On December 27, 2008 Israel launched an air strike against the Gaza strip, this was in response to rockets that had been fired into Israeli border towns by Hamas. For the next three weeks Gaza was a war zone, the air was so full of debris that day and night was indistinguishable making it impossible to leave the house. Journalist were not allowed into Gaza to report on the violence but Izzeldin knew that the message needed to get out, the world needed to have an account of the innocent people who suffered the most. Trusting that God would author the safety of him and his family he courageously made himself available to an Israeli journalist. Every evening the reporter would call the doctor live on the evening news broadcast and over the phone Dr. Abuelaish would describe what was going on in their area.
On January 16, 2009 after a lunch of duck with rice, the family drifted out of the dining room into various parts of the house. Still unable to leave the house, the youngest boy was restless. He could not understand what was going on so Izzeldin put the young child on his shoulders, he thought a little play would distract him from the situation. Suddenly there was a powerful explosion so loud that he thought that the penetrating force was coming from within his own body. There was a blinding flash of light and then it was pitch dark. They struggled to breath, kids crying in the back ground and dust and debris was everywhere. It slowly dawned on him that his house had been bombed, a shell had hit his daughters room. He ran toward their room and his life changed forever. The lives of his three daughters and one niece had been taken. Twenty one, seventeen, fifteen, and thirteen years of age. As Izzeldin looked at the aftermath something within him stirred him into action. Those who were still alive in his home needed medical attention. He looked at his son, who had just lost his sisters and he wondered would he grow up to hate the world or would he become an extremist responding to hate with hate. He remembered he still had his phone and he still had connections to the outside world. He called his reporter friend who would answer the phone live on the air and Izzeldin would tell the outside world what had just happened. This exchange has since been viewed many times on YouTube.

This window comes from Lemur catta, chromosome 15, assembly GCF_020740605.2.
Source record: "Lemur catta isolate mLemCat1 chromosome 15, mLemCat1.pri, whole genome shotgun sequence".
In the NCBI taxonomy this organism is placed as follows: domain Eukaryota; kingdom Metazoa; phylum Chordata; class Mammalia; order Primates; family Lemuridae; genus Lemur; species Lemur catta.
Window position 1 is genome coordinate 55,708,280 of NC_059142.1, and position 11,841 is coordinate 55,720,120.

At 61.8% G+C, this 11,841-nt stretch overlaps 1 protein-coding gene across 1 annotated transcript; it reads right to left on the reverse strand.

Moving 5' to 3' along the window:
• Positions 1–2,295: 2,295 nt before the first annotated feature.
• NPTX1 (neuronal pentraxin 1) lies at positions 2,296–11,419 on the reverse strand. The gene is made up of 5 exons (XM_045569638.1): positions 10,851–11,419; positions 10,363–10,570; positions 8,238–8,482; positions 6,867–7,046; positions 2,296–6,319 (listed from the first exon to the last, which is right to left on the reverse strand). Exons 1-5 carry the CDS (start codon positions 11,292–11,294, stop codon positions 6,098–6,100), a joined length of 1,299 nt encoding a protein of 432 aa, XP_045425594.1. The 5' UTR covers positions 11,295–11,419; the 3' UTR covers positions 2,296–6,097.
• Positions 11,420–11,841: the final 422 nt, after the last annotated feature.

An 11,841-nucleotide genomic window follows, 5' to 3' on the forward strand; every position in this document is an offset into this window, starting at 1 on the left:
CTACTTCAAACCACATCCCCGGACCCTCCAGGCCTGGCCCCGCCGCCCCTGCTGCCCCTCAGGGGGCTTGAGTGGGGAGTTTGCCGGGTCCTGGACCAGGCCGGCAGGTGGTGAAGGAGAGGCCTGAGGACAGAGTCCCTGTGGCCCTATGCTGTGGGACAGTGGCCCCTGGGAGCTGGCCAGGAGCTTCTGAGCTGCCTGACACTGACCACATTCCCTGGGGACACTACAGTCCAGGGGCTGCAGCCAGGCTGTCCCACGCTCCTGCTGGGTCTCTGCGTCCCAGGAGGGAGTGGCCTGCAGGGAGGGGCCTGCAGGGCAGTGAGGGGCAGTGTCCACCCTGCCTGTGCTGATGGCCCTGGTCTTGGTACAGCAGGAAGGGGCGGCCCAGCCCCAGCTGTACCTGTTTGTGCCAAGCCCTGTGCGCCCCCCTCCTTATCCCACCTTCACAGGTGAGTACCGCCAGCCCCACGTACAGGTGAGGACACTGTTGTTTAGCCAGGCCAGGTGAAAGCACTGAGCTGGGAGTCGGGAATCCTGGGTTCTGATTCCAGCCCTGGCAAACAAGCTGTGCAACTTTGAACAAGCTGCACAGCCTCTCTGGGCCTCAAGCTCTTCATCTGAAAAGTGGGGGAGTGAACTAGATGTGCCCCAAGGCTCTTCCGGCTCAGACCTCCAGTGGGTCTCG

In the midst of his despair he deepened his resolve to be an agent of hope, peace and reconciliation between the Palestinians and the Israelis. Tragedy cannot be the end of our lives we cannot allow it to control us or defeat us. He had a dream that if something good could come from this tragedy than his daughters lives would not have been taken in vain. In 2010 his memoir “I Shall Not Hate” was published and it became an instant best seller translated into 16 different languages. His message of non-violence has garnered him the title “The Gandhi of the Middle East” and he has been the recipient of many awards including being nominated for the Nobel Peace Prize three consecutive years.
In memory of his three daughters Dr. Abuelaish established the “Daughters for Life Foundation.” The organization gives scholarships to young women of middle eastern nationality enabling them to study at colleges around the world. He wanted to see the dreams of his daughters fulfilled in others. The foundation believes that a lasting peace in the Middle East comes from the empowering of young women through education.
We celebrate you this evening Dr. Abuelaish for your commitment to your dream for a world where nonviolence can indeed exist. By replacing bombs and guns with compassion and understanding and
inviting others to walk with you towards this goal you are a shining example of what it means to be a voice of change.